But it was perhaps the Cordoba Caliphate (784-1031) which personified Al Andalus at its height. During this time Cordoba became an unparalleled centre of mutual co-existence and learning when much of the rest of Europe was still in the Dark Ages. It truly was a place where East met West with Muslims, Jews and Christians all intermingling and all flourishing under Muslim rule.
The Grand Mosque of Cordoba
The Grand Mosque of Cordoba with its 800 marble arches or the Cordoba Library (the largest then on earth) were wonders to behold. The latter included manuscripts from Ancient Greece and Rome which had been translated into Arabic, Hebrew and Latin. These documents would stimulate scholarship in the rest of Europe leading to The Renaissance.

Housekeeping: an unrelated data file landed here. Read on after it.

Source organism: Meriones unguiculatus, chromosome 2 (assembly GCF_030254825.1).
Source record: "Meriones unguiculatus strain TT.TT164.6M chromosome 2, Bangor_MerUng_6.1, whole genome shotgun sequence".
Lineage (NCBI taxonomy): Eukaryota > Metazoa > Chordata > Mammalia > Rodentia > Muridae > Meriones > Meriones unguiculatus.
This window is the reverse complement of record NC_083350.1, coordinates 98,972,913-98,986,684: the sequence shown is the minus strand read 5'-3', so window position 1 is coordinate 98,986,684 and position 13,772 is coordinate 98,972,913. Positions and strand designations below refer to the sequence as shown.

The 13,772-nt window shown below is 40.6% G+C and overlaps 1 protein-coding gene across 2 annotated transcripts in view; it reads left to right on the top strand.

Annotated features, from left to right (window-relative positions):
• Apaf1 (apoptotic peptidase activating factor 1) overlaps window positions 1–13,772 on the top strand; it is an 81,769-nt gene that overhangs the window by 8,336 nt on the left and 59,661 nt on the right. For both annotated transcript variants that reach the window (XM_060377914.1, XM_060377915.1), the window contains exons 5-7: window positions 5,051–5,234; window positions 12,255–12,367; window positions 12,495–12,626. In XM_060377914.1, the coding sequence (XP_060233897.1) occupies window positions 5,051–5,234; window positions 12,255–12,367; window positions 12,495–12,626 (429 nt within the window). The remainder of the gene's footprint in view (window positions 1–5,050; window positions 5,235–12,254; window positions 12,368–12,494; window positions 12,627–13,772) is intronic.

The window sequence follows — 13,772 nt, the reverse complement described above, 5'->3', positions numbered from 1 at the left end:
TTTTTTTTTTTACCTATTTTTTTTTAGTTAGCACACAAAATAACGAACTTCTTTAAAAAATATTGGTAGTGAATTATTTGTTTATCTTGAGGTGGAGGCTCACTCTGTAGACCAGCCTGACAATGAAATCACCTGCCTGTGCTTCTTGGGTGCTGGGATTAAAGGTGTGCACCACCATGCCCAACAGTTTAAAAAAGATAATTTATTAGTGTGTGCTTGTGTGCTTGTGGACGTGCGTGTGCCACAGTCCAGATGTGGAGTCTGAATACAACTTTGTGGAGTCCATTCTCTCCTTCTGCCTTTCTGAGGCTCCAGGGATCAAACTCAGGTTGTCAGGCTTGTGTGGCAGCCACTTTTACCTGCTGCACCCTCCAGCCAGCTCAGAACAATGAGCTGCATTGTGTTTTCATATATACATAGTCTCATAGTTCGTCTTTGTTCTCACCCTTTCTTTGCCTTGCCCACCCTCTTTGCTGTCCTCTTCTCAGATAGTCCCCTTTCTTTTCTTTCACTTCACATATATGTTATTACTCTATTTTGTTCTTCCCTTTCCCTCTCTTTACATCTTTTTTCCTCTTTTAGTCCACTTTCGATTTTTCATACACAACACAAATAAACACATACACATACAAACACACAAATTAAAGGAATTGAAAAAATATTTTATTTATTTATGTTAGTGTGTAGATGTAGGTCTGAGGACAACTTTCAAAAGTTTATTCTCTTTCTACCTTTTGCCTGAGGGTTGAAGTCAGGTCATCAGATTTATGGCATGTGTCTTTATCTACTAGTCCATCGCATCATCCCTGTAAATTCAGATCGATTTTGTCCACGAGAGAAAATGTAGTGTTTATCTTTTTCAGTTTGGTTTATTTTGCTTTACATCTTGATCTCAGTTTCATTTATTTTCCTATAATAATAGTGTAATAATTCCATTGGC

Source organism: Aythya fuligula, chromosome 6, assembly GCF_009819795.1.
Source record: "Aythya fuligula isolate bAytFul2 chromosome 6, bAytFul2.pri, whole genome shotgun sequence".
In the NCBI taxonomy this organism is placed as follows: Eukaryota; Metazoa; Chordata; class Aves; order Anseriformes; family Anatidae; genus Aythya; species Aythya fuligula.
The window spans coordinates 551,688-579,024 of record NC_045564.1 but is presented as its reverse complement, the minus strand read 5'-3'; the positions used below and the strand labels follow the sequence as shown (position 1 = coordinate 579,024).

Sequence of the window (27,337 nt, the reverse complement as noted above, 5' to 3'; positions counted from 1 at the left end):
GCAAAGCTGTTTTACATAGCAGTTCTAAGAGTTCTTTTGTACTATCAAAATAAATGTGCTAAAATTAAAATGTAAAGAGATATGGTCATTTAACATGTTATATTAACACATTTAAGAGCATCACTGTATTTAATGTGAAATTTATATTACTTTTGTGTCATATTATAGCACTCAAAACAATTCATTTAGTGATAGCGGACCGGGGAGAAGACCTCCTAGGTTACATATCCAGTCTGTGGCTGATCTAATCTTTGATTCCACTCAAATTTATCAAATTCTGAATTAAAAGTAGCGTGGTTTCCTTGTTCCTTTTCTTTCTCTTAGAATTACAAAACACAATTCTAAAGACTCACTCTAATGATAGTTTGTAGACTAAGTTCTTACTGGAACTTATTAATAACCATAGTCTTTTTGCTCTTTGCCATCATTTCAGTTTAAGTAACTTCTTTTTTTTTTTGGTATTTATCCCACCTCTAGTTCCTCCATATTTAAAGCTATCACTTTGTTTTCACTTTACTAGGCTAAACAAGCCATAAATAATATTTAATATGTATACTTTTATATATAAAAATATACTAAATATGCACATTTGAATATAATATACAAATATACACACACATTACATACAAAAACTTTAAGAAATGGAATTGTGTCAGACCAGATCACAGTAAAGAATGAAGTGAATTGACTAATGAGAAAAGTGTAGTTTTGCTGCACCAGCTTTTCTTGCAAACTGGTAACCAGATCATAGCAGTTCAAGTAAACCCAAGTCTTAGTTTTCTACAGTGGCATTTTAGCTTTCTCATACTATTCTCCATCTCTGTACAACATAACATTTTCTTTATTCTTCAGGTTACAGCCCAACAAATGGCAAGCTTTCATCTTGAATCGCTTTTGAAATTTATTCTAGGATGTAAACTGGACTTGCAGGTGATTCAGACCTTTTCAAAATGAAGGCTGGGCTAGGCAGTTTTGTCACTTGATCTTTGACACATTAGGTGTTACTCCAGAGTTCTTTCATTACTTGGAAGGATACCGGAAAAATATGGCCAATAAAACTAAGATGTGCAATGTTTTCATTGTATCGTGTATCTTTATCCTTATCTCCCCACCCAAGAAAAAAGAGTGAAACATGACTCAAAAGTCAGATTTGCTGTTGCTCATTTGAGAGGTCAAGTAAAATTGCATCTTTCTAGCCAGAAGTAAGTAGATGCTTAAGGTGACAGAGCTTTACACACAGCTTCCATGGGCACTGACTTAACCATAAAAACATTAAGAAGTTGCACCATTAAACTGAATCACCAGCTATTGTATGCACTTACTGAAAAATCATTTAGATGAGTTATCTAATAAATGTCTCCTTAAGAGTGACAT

Giants of Muslim and Jewish scholarship such as the philosopher and polymath Ibn Rushd or the astronomer, philosopher and Torah scholar Moses Maimonides were citizens of Cordoba.
The use of deodorant and toothpaste was commonplace when it was unheard of elsewhere, tablecloths were used when dining, and Cordobans even invented the three course meal.
Cordoba eventually became the largest city in the world with a population of over 1 million. It had 800 schools, 3,000 mosques and 3,000 inns, 100,000 shops and 900 public baths at a time when the Church condemned bathing.
A few centuries later Queen Isabella of Castile would boast that she had only bathed twice in her life – once after being born and once before her marriage.
But if the truth be told the Christian reconquest of the Iberian Peninsula started very soon after the arrival of the Muslims even though it would take 800 years to complete.